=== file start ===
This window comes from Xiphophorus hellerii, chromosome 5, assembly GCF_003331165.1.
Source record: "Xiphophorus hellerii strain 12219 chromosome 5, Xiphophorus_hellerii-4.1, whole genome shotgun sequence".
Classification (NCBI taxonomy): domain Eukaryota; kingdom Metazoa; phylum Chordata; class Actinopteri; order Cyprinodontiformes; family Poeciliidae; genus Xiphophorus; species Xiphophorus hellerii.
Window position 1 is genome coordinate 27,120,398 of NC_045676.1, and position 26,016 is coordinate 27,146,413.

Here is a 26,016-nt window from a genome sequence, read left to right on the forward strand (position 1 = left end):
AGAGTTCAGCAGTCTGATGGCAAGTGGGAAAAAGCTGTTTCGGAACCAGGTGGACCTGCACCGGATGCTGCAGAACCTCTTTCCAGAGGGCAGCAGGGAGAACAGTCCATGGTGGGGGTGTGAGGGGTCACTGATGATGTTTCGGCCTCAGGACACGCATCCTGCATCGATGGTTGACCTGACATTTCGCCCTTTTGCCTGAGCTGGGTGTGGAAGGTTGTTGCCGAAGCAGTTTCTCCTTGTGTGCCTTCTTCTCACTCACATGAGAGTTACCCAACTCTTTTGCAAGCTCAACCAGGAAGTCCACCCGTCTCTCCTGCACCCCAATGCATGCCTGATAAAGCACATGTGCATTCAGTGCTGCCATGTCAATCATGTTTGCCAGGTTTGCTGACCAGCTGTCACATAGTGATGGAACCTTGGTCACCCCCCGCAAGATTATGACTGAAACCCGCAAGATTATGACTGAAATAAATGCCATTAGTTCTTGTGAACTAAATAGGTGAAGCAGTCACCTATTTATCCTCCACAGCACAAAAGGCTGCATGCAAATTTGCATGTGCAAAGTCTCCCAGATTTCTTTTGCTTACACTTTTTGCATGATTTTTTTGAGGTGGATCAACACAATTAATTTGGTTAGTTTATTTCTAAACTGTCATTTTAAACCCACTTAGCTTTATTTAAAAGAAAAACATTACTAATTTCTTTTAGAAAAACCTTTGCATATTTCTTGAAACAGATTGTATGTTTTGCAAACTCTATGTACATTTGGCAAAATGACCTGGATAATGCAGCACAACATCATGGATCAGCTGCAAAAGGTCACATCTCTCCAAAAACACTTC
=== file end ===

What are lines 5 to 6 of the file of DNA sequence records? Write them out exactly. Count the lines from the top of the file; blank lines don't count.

Here is a 26,016-nt window from a genome sequence, read left to right on the forward strand (position 1 = left end):
AGAGTTCAGCAGTCTGATGGCAAGTGGGAAAAAGCTGTTTCGGAACCAGGTGGACCTGCACCGGATGCTGCAGAACCTCTTTCCAGAGGGCAGCAGGGAGAACAGTCCATGGTGGGGGTGTGAGGGGTCACTGATGATGTTTCGGCCTCAGGACACGCATCCTGCATCGATGGTTGACCTGACATTTCGCCCTTTTGCCTGAGCTGGGTGTGGAAGGTTGTTGCCGAAGCAGTTTCTCCTTGTGTGCCTTCTTCTCACTCACATGAGAGTTACCCAACTCTTTTGCAAGCTCAACCAGGAAGTCCACCCGTCTCTCCTGCACCCCAATGCATGCCTGATAAAGCACATGTGCATTCAGTGCTGCCATGTCAATCATGTTTGCCAGGTTTGCTGACCAGCTGTCACATAGTGATGGAACCTTGGTCACCCCCCGCAAGATTATGACTGAAACCCGCAAGATTATGACTGAAATAAATGCCATTAGTTCTTGTGAACTAAATAGGTGAAGCAGTCACCTATTTATCCTCCACAGCACAAAAGGCTGCATGCAAATTTGCATGTGCAAAGTCTCCCAGATTTCTTTTGCTTACACTTTTTGCATGATTTTTTTGAGGTGGATCAACACAATTAATTTGGTTAGTTTATTTCTAAACTGTCATTTTAAACCCACTTAGCTTTATTTAAAAGAAAAACATTACTAATTTCTTTTAGAAAAACCTTTGCATATTTCTTGAAACAGATTGTATGTTTTGCAAACTCTATGTACATTTGGCAAAATGACCTGGATAATGCAGCACAACATCATGGATCAGCTGCAAAAGGTCACATCTCTCCAAAAACACTTC